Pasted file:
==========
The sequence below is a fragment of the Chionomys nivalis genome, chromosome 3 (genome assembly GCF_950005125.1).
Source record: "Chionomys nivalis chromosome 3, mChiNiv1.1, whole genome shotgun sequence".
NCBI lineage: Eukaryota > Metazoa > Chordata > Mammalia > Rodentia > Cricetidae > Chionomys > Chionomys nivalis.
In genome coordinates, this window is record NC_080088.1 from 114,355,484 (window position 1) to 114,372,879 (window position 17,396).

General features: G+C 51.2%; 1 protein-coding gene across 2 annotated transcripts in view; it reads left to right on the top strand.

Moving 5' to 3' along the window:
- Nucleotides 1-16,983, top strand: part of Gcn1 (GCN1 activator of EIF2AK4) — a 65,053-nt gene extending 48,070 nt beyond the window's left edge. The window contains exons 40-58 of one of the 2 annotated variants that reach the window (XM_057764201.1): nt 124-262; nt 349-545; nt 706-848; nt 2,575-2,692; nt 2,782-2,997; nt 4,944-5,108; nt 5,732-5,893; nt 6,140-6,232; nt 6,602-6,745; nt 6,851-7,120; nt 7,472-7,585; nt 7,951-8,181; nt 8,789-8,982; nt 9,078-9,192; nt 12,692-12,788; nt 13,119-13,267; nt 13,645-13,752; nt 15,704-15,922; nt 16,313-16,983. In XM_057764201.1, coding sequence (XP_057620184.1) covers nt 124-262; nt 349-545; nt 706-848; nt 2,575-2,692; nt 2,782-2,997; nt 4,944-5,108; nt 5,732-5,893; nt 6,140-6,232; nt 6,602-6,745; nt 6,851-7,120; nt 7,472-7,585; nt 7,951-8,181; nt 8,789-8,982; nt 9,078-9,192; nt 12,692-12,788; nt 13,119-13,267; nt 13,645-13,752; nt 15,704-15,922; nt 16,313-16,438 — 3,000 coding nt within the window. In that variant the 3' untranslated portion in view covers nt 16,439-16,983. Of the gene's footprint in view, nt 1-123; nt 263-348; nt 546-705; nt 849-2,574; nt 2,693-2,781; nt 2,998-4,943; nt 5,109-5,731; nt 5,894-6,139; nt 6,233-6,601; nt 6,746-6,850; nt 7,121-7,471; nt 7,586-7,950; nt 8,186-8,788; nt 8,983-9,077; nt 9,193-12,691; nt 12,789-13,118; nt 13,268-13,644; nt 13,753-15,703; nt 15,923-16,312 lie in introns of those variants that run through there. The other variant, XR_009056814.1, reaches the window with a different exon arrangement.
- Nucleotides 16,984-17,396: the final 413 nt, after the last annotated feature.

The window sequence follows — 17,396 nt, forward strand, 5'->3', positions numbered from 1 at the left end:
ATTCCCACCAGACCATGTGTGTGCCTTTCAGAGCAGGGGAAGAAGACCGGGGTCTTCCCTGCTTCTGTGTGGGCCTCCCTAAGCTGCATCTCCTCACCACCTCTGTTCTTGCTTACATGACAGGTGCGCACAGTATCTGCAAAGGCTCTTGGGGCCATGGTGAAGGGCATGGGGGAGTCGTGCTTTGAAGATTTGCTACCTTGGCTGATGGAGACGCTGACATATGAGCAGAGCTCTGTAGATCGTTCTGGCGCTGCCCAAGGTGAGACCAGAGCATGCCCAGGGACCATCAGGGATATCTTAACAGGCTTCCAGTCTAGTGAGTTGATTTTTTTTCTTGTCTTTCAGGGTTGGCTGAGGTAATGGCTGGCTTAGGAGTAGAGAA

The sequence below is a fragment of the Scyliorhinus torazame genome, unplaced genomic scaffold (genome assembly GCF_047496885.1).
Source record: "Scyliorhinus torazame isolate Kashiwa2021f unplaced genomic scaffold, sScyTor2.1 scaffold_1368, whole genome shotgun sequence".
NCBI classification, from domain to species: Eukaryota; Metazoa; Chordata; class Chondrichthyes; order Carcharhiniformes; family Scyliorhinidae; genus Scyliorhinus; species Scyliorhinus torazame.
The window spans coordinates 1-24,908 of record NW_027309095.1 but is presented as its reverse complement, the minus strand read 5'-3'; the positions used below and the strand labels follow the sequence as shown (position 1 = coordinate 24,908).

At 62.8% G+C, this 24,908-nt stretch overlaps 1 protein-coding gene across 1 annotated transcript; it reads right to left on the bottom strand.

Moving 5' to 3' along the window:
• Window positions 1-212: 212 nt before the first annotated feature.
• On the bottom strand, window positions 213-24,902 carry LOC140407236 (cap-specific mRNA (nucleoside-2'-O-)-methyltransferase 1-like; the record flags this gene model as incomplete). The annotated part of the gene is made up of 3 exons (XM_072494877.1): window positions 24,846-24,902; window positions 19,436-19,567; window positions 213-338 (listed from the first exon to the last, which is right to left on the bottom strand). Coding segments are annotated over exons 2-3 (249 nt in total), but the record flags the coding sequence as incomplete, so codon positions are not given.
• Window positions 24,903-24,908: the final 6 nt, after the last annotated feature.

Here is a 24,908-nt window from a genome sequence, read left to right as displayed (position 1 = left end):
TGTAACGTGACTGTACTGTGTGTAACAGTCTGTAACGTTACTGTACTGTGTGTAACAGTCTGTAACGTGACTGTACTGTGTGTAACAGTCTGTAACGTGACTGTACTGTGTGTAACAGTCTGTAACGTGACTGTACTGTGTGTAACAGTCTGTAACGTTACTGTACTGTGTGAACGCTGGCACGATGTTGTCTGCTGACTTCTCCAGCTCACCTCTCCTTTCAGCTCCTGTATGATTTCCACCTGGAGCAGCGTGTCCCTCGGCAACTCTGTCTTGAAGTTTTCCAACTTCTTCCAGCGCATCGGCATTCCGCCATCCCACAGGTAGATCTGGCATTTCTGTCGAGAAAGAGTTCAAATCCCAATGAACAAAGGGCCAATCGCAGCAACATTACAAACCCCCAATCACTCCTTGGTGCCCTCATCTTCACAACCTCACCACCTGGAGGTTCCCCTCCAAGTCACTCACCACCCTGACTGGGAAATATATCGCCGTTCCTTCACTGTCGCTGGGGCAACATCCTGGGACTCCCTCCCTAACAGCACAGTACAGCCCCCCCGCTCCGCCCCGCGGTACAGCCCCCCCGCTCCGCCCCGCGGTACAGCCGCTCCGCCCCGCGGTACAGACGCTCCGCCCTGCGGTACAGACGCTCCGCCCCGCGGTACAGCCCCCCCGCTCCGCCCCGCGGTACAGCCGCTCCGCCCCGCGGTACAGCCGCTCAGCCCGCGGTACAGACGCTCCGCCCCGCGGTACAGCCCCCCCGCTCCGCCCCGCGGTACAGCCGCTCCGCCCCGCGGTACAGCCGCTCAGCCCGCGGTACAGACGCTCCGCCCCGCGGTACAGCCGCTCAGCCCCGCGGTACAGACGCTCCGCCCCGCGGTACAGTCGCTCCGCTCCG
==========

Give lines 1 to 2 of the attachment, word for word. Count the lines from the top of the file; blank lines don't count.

The sequence below is a fragment of the Chionomys nivalis genome, chromosome 3 (genome assembly GCF_950005125.1).
Source record: "Chionomys nivalis chromosome 3, mChiNiv1.1, whole genome shotgun sequence".